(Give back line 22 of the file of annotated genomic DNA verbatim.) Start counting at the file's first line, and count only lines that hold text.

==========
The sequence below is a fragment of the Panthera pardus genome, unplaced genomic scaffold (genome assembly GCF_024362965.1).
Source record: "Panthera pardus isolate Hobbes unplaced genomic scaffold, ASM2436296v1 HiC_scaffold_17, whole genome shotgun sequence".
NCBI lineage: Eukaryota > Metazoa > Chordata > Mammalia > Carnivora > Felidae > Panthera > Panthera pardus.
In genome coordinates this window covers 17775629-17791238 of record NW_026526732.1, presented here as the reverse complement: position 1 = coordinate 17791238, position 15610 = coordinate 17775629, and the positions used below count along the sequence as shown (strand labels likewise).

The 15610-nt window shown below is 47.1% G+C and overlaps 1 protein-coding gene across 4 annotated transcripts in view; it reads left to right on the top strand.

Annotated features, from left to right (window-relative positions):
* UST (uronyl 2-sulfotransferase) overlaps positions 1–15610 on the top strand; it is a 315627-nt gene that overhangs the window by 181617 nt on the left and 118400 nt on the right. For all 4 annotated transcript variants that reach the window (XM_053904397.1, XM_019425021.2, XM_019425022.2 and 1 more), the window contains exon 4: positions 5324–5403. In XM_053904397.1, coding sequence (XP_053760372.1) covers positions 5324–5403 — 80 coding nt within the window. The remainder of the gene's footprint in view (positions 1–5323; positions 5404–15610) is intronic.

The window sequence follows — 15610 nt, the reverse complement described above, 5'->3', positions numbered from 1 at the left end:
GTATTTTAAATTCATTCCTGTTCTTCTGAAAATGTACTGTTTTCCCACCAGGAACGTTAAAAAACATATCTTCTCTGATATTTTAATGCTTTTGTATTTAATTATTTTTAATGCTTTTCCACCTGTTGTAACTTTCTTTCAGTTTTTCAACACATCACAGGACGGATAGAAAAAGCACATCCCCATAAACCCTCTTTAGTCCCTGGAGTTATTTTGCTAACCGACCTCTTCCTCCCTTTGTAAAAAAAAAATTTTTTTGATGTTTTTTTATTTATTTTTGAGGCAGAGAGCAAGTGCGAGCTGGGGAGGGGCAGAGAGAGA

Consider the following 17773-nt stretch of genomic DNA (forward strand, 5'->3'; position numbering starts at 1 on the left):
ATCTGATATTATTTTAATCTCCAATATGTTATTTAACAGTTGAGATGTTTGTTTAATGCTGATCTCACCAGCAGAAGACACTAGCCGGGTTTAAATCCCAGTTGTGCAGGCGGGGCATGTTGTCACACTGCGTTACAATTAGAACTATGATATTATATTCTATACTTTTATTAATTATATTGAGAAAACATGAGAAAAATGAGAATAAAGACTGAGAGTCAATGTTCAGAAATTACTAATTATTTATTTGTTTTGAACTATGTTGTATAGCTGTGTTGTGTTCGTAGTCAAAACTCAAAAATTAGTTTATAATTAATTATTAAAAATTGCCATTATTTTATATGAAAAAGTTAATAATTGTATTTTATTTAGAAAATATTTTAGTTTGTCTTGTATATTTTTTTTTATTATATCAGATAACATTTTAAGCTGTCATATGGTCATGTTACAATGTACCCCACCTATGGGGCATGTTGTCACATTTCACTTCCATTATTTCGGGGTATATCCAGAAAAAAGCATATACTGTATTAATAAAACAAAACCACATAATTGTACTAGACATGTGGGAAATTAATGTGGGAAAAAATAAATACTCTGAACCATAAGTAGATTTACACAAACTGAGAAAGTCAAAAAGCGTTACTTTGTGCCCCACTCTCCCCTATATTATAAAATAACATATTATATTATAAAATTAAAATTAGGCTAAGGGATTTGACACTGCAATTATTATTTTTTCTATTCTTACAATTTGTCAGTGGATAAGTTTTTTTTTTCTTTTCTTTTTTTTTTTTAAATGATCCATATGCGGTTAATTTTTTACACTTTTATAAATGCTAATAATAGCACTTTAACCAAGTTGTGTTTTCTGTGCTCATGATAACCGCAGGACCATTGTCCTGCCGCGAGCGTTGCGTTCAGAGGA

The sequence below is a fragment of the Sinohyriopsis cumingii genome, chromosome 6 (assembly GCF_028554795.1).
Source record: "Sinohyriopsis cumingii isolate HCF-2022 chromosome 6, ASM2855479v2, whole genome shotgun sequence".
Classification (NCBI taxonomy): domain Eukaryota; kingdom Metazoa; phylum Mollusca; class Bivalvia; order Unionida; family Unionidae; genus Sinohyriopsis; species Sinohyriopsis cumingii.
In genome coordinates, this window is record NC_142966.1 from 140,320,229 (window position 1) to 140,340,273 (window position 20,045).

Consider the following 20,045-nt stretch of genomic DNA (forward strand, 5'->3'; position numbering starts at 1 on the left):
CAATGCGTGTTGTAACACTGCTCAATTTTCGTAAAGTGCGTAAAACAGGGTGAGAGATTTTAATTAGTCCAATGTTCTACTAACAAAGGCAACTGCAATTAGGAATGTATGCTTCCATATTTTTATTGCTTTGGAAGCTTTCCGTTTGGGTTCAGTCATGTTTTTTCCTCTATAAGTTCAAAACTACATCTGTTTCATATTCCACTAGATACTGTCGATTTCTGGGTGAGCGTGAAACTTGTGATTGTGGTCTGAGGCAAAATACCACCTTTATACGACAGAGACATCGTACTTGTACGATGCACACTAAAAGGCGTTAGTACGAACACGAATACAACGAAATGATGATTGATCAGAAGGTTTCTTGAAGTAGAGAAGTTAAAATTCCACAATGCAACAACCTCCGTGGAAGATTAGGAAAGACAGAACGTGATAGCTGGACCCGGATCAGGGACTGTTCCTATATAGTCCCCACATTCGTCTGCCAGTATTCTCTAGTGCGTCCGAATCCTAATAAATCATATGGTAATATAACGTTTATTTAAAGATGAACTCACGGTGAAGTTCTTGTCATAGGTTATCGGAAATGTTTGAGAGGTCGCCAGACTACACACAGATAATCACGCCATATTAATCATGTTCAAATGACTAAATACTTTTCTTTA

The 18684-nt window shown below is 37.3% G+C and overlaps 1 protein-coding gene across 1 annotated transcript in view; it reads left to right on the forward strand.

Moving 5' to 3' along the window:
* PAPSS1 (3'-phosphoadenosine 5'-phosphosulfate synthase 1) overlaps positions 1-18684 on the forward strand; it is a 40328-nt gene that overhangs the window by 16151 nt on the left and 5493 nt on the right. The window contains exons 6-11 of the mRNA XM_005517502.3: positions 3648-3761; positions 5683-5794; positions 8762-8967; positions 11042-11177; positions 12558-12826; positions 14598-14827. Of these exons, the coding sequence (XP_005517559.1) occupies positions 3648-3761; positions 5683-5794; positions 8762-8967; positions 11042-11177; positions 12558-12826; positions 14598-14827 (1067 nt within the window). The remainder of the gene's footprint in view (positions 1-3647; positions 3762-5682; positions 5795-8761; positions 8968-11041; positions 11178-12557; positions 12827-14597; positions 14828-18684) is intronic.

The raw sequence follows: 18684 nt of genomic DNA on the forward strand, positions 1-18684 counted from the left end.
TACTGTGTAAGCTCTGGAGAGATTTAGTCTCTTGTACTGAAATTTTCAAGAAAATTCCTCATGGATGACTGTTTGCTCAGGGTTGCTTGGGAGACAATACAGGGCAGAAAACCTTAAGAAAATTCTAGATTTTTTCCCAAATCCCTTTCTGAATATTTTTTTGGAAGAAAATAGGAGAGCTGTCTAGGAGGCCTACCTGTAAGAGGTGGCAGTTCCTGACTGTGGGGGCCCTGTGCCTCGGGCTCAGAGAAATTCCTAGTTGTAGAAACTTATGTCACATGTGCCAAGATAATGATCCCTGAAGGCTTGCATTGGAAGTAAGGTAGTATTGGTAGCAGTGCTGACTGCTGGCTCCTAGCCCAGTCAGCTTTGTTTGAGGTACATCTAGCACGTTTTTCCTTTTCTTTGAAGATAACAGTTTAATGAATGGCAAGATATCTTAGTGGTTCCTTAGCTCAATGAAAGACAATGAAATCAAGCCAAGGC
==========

TACTGTGTAAGCTCTGGAGAGATTTAGTCTCTTGTACTGAAATTTTCAAGAAAATTCCTCATGGATGACTGTTTGCTCAGGGTTGCTTGGGAGACAATACAGGGCAGAAAACCTTAAGAAAATTCTAGATTTTTTCCCAAATCCCTTTCTGAATATTTTTTTGGAAGAAAATAGGAGAGCTGTCTAGGAGGCCTACCTGTAAGAGGTGGCAGTTCCTGACTGTGGGGGCCCTGTGCCTCGGGCTCAGAGAAATTCCTAGTTGTAGAAACTTATGTCACATGTGCCAAGATAATGATCCCTGAAGGCTTGCATTGGAAGTAAGGTAGTATTGGTAGCAGTGCTGACTGCTGGCTCCTAGCCCAGTCAGCTTTGTTTGAGGTACATCTAGCACGTTTTTCCTTTTCTTTGAAGATAACAGTTTAATGAATGGCAAGATATCTTAGTGGTTCCTTAGCTCAATGAAAGACAATGAAATCAAGCCAAGGC